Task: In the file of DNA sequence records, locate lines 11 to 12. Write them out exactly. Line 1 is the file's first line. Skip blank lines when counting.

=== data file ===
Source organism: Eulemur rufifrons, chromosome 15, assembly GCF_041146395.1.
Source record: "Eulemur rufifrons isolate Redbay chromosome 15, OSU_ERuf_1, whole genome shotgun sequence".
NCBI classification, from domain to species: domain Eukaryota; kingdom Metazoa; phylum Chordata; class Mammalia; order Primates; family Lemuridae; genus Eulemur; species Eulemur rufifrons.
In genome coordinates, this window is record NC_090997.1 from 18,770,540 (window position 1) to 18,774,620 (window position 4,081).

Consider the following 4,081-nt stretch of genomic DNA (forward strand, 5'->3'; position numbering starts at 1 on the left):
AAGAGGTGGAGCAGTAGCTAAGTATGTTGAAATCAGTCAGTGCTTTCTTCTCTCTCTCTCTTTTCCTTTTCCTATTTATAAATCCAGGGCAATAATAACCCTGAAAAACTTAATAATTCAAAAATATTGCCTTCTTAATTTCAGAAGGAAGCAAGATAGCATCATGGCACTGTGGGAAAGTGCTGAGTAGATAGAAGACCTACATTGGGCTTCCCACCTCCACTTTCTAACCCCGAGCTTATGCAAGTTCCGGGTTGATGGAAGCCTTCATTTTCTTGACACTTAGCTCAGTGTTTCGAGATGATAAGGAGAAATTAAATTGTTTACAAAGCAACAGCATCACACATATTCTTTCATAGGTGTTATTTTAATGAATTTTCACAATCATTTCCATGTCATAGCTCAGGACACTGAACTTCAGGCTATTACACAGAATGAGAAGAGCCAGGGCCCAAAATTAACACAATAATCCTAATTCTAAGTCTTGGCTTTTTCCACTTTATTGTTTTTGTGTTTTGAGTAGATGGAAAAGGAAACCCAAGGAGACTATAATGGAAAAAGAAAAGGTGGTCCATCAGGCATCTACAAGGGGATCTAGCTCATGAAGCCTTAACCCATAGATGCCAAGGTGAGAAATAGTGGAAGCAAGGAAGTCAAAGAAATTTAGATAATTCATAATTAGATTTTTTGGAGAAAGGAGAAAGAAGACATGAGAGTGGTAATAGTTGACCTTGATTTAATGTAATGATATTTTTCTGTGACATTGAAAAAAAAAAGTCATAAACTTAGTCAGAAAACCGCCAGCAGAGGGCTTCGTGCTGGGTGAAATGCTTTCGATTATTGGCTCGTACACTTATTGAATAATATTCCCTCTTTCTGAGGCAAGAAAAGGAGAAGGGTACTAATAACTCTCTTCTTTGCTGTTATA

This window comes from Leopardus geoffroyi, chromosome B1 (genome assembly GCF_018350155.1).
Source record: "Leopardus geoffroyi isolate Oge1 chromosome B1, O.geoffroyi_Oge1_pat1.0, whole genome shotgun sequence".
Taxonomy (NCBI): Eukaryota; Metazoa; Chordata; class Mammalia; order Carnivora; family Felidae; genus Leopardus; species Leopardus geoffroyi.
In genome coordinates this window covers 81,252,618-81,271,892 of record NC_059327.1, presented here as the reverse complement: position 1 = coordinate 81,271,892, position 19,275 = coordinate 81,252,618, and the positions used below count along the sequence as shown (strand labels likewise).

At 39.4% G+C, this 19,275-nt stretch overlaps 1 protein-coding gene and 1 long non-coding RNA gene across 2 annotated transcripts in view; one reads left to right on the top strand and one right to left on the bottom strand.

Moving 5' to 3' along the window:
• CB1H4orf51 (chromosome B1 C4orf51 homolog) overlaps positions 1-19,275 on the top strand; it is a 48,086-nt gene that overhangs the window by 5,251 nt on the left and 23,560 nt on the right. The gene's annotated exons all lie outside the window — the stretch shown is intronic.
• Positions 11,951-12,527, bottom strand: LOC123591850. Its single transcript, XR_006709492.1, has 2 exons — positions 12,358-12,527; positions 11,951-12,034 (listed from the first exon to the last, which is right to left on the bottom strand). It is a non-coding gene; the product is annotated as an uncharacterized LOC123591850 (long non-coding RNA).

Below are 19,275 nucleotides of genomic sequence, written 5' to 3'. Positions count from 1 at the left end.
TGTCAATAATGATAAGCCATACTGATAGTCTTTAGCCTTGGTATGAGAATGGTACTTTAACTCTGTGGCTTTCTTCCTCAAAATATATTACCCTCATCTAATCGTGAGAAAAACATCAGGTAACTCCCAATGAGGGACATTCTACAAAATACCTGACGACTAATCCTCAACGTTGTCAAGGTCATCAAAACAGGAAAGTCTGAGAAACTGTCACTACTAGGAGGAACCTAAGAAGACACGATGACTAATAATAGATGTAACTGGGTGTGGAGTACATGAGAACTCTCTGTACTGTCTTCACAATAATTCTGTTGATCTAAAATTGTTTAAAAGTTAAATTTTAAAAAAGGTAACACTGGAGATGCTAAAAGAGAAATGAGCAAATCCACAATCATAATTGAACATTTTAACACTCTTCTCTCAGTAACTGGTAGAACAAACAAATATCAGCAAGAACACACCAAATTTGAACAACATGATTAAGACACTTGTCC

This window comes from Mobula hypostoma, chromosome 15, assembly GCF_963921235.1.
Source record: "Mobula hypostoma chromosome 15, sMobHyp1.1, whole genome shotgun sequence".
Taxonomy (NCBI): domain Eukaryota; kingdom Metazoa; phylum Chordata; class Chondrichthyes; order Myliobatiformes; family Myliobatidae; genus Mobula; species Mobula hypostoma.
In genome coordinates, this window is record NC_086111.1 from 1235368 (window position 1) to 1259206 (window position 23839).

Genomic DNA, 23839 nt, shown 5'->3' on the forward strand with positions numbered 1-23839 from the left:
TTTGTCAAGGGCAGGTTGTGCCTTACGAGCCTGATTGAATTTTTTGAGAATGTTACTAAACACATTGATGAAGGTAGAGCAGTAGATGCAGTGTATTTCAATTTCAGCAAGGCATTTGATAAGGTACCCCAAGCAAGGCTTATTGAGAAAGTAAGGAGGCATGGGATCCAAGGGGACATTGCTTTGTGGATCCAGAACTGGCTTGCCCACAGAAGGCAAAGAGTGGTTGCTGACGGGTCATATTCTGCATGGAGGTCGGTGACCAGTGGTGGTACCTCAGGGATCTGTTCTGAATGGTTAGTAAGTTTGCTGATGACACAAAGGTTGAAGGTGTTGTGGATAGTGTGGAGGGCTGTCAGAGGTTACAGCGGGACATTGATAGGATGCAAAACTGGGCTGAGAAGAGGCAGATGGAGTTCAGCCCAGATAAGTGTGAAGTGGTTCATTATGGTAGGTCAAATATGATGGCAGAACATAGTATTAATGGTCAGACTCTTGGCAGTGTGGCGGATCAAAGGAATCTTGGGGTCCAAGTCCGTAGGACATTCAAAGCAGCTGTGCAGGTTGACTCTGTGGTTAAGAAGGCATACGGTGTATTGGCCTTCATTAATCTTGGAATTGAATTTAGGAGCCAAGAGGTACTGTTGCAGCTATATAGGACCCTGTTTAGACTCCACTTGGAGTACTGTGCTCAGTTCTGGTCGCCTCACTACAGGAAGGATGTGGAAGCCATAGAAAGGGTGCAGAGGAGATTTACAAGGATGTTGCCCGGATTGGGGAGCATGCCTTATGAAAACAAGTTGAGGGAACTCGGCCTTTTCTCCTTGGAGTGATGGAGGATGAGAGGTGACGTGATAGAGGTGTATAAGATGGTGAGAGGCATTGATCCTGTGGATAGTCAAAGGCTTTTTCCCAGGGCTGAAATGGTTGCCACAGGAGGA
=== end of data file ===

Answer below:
At 39.4% G+C, this 19,275-nt stretch overlaps 1 protein-coding gene and 1 long non-coding RNA gene across 2 annotated transcripts in view; one reads left to right on the top strand and one right to left on the bottom strand.

Moving 5' to 3' along the window: